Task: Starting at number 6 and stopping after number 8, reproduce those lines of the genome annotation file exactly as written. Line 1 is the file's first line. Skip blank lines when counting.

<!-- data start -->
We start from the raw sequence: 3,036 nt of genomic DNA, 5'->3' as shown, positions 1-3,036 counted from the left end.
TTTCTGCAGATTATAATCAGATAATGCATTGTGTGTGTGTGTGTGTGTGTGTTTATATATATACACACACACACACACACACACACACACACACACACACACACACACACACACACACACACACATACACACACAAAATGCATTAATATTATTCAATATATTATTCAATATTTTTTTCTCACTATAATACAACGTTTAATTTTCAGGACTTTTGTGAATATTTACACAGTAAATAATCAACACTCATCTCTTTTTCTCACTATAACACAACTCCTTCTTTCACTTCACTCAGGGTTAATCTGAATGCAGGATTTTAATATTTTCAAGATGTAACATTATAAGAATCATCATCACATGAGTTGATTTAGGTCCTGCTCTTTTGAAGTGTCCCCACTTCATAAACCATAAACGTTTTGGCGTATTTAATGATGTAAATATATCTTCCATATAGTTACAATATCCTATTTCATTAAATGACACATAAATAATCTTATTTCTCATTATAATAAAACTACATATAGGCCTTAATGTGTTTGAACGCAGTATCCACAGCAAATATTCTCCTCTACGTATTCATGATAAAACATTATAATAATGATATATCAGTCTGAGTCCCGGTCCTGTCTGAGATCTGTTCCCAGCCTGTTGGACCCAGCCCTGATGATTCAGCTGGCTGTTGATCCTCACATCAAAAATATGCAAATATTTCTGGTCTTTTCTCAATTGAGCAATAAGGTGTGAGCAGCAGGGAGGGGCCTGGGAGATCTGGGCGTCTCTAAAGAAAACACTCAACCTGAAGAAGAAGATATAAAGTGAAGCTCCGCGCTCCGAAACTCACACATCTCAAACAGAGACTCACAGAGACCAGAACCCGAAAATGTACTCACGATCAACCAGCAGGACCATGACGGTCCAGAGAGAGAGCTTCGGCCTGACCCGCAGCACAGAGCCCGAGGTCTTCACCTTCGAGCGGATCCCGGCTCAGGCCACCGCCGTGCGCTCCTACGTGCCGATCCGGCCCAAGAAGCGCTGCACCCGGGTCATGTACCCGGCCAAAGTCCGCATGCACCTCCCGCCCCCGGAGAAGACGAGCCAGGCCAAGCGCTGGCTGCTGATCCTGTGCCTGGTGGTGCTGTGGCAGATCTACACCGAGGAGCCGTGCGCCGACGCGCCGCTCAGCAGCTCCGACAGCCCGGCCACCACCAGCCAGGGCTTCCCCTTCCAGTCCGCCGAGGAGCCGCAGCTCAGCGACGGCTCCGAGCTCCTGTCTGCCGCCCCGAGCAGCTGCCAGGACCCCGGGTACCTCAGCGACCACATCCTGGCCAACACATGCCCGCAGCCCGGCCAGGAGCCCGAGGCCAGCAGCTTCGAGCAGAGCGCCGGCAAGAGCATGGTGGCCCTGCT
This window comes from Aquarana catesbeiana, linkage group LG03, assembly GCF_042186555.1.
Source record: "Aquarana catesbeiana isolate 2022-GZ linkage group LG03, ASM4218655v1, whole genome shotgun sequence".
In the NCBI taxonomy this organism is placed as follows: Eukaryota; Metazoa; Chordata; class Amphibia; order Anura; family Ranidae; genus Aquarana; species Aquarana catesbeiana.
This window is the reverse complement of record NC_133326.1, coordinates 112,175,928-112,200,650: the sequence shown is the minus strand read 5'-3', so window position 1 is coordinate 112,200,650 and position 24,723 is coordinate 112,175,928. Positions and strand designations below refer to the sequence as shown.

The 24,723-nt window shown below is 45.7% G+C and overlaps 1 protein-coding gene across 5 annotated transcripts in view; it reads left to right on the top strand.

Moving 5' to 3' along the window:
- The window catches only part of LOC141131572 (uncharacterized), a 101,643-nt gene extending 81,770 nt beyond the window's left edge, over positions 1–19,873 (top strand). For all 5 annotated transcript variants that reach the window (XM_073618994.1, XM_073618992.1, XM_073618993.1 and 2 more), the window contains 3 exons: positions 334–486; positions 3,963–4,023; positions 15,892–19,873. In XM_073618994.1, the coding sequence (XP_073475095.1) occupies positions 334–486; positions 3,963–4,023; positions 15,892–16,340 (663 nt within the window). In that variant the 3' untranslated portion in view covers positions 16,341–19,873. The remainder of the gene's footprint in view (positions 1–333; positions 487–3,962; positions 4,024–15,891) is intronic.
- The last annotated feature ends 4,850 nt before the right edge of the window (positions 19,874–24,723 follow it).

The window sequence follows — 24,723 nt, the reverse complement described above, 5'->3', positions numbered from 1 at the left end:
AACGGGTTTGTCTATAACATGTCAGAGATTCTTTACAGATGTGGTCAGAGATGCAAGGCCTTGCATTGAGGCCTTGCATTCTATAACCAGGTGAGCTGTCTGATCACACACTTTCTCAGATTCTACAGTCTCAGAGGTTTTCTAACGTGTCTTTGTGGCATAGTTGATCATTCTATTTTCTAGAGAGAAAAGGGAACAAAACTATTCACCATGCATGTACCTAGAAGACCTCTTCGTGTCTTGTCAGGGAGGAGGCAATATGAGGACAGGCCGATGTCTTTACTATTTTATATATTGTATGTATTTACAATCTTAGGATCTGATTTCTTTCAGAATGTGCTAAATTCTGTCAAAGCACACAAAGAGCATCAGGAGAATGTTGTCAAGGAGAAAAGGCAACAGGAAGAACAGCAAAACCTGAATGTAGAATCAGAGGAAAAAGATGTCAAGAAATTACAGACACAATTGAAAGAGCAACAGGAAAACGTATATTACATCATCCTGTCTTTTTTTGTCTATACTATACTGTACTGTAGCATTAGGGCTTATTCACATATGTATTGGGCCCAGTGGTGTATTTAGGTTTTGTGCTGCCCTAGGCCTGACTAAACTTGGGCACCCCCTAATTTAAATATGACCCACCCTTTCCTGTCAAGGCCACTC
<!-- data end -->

This window is the reverse complement of record NC_133326.1, coordinates 112,175,928-112,200,650: the sequence shown is the minus strand read 5'-3', so window position 1 is coordinate 112,200,650 and position 24,723 is coordinate 112,175,928. Positions and strand designations below refer to the sequence as shown.

The 24,723-nt window shown below is 45.7% G+C and overlaps 1 protein-coding gene across 5 annotated transcripts in view; it reads left to right on the top strand.

Moving 5' to 3' along the window: